Particularly for women and children, who often serve as props in Cuomo’s performance.

There’s a homeless crisis? Blast off a letter to the City highlighting an erroneous rape report and threaten to take charge. An increase of reported incidents of sexual harassment in the subway? Send in the cops. Lax emergency procedures at daycare centers? Accuse the mayor of child endangerment.

Even a press conference can be a proving ground for the governor’s penis. Earlier this summer the Queens-born Cuomo was in the Bronx to unveil a youth-jobs program. Referring to his undergraduate years at Fordham University, the governor reminisced, “Sports, we had a little Queens/Bronx competition, basketball, baseball who had the better teams. There was a feeling back at the time that some of the young ladies in the Bronx preferred dating Queens boys. I know that created a little tension.”

There’s nothing wrong with borough rivalry, but refracted through a display of sexual dominance, it speaks to an ingrained sexism where manhood is a competitive sport and women are the prize. Men are the governor’s direct audience for that kind of comment, leaving women out in the cold.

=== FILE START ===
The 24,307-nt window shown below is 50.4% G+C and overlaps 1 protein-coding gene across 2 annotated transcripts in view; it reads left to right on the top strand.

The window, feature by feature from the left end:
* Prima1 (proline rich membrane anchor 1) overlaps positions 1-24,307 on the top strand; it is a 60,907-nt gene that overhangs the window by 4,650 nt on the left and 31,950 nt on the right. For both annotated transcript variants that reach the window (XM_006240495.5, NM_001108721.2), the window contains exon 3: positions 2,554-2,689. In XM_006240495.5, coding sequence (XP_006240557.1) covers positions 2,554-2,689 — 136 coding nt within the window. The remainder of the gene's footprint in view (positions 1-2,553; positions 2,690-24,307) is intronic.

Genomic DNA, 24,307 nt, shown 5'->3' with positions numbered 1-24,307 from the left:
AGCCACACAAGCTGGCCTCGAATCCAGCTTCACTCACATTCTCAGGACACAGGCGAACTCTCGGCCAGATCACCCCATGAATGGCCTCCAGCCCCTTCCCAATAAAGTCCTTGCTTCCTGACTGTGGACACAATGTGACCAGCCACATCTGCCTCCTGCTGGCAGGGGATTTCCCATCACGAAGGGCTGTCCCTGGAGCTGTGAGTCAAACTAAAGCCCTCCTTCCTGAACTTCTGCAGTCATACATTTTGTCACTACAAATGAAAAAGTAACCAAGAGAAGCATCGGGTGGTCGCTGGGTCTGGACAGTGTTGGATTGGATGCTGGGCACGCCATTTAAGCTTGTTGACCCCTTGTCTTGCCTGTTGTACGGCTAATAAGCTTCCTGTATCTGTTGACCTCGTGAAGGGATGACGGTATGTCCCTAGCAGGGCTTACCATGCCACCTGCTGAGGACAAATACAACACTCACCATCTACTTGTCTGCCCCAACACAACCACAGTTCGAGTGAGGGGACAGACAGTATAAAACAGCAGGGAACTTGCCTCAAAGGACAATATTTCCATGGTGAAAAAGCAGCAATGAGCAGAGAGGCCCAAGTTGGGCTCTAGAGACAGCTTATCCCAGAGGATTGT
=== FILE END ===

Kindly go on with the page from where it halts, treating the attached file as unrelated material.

Yet the mayor doesn’t perform on Cuomo’s playing field. Instead, he routinely describes his wife, Chirlane McCray, a previously lesbian-identified black woman, as an equal partner and, like Jimmy Carter and Bill Clinton before him, suffers ridicule for appearing weak. Memorably, the New York Post emasculated him in a cartoon featuring the couple in bed, with de Blasio in a bra, heels, and stockings.

Meanwhile, in his State of the State address the governor announces an initiative to protect “our women” from breast cancer, using the language of patriarchal control, and no one bats an eyelash.

While much has been written about the negative effects of Cuomo’s posturing on policy, the implications for how we understand leadership and gender are equally concerning.

As Kimmel sees it, “The problem is not so much the toxic masculinity per se. It’s when it’s in the public sphere. It’s held up not as a negative example but people look at it and it becomes a role model. He’s doing it and he’s successful.”

In other words: definitional.